October 10th, 2015


Another Cobham Tomb

The Cobhams were mighty tomb builders. The tomb of Reginald the third baron (featured yesterday) is high art. That of his grandfather- the first baron- who was one of Edward III's commanders and fought with distinction at Crecy and Poitiers - is cruder, but still very fine. He powns two Saracens- one (bodiless) on his helmet and the second reclining at his feet, looking cheesed-off  but with his body still attached to his head.



I do the Telegraph cryptic crossword most days- and sometimes I learn something.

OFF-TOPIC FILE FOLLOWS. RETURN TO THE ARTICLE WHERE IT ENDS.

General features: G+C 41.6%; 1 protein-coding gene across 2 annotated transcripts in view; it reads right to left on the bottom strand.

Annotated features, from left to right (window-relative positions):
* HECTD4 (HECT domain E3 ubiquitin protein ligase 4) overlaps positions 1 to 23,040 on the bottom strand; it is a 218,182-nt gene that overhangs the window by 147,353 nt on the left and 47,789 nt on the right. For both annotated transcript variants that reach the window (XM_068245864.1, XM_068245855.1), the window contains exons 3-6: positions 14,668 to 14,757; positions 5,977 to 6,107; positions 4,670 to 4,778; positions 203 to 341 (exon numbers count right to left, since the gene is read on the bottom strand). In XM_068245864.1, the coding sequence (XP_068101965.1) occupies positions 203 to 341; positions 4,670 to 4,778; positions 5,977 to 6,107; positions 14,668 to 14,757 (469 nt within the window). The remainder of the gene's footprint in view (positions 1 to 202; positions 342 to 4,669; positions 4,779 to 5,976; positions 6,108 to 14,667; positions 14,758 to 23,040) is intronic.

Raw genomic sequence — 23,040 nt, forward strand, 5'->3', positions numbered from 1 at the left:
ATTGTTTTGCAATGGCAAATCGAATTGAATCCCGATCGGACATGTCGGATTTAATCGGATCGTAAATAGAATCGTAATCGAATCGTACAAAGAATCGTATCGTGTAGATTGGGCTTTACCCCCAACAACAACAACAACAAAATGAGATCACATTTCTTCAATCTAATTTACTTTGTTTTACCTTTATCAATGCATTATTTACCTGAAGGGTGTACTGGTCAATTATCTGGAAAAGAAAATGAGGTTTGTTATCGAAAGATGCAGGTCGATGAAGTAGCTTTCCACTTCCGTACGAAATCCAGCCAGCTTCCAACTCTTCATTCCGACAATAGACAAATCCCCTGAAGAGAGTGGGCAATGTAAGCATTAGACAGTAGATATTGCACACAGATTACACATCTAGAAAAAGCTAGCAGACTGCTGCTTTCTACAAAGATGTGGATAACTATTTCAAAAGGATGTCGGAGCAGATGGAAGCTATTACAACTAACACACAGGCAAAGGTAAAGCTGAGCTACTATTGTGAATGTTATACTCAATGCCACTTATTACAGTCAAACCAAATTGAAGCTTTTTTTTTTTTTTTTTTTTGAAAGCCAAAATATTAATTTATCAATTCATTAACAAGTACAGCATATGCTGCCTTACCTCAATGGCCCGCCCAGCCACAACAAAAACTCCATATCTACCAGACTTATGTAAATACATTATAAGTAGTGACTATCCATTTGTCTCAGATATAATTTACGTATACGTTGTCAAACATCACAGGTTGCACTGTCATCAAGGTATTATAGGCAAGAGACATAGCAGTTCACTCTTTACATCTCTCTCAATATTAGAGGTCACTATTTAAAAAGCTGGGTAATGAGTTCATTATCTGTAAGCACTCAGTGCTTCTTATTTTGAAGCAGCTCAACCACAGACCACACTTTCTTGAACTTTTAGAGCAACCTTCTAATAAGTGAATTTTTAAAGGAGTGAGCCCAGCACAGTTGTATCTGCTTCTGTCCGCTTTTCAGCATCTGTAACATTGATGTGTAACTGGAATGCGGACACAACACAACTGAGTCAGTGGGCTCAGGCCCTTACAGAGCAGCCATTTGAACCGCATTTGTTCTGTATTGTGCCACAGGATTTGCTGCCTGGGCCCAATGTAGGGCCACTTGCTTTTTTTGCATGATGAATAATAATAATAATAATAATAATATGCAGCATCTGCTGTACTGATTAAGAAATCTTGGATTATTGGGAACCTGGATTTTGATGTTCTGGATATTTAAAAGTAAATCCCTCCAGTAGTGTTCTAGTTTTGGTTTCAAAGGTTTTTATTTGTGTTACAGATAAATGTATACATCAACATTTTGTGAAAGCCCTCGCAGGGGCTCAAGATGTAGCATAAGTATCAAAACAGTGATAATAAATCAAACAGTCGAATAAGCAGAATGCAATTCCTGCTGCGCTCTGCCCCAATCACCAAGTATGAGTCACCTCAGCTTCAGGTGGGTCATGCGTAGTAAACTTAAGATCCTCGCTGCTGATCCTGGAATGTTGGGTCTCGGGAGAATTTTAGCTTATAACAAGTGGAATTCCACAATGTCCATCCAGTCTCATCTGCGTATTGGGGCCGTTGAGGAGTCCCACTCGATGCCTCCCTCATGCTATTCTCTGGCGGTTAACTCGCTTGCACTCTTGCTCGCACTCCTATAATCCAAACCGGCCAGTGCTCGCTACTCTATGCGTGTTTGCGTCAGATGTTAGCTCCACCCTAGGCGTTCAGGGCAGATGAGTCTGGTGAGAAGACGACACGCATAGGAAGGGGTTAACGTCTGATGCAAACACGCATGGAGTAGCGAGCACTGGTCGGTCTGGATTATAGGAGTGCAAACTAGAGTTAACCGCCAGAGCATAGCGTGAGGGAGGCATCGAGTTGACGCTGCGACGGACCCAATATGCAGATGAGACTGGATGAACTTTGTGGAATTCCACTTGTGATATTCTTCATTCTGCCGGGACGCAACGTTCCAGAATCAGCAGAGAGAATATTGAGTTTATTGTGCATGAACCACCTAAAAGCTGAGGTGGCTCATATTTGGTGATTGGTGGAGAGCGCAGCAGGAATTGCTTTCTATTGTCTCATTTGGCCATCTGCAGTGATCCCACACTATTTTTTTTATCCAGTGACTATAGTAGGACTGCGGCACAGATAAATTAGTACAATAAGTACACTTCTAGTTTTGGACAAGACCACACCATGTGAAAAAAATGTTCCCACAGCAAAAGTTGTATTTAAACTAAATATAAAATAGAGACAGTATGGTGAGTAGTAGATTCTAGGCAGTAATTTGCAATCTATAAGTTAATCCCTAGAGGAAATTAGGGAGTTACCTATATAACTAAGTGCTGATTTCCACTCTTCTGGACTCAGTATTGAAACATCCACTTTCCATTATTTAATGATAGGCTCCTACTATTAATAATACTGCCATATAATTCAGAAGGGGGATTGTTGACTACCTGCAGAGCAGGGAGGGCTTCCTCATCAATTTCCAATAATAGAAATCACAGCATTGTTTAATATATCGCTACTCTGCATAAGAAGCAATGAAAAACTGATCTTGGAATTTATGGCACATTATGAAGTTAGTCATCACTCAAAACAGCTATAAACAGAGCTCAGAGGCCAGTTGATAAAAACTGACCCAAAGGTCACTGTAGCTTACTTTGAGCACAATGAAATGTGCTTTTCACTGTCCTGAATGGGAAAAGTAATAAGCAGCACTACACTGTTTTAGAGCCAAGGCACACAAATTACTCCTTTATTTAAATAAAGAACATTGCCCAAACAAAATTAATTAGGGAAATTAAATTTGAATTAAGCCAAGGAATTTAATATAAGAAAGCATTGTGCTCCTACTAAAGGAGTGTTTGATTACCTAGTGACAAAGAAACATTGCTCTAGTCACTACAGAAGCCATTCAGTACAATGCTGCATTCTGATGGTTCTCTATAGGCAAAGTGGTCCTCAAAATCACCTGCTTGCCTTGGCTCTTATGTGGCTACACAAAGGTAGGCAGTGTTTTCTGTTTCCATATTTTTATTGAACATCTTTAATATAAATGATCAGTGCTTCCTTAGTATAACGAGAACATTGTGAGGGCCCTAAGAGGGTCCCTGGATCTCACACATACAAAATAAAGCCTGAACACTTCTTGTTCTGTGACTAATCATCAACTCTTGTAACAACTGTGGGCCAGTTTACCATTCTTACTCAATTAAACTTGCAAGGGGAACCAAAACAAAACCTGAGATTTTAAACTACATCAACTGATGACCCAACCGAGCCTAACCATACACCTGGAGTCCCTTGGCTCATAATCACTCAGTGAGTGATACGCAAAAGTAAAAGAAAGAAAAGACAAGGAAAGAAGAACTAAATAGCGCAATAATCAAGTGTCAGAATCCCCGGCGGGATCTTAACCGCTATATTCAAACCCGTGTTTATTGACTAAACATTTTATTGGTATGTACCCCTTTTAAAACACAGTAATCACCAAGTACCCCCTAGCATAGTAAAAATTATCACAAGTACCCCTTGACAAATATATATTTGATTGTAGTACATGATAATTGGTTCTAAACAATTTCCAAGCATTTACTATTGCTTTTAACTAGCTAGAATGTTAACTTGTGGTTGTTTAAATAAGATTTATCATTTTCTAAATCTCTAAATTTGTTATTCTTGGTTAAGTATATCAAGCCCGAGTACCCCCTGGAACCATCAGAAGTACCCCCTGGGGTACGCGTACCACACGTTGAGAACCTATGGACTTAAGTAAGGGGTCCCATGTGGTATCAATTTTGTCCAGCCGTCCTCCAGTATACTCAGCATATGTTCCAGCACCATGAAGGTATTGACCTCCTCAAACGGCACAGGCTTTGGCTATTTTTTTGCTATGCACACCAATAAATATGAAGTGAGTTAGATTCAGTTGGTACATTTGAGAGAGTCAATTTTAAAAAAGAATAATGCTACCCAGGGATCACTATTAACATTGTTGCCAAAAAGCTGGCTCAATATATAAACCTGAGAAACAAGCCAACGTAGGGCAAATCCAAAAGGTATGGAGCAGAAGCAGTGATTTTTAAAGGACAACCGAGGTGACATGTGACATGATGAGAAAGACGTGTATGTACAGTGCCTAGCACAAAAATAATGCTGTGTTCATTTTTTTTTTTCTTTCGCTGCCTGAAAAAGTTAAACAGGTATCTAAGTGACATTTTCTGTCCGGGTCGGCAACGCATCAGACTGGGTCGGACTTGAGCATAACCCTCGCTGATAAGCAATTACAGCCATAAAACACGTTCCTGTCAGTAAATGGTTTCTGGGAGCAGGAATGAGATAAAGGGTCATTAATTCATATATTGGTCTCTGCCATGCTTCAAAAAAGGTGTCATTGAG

Today, for instance, I had to solve the clue, "Plant starts to ruin everything in border"- and the answer had to be "skirret". Only what's skirret?

I looked it up and found two meanings.

1. Skirret is a root vegetable, rather like parsnip only more peppery. It comes from China, was a favourite of the Emperor Tiberius and popular with the Tudors- but then fell out of favour because it's hard to grow commercially.  They're currently cultivating  it in the kitchen gardens at Hampton Court.

2. Skirret is the proper name for the peg and string tool used by builders to make sure their foundations and courses are running true. Freemasons use it as a symbol of straight dealing.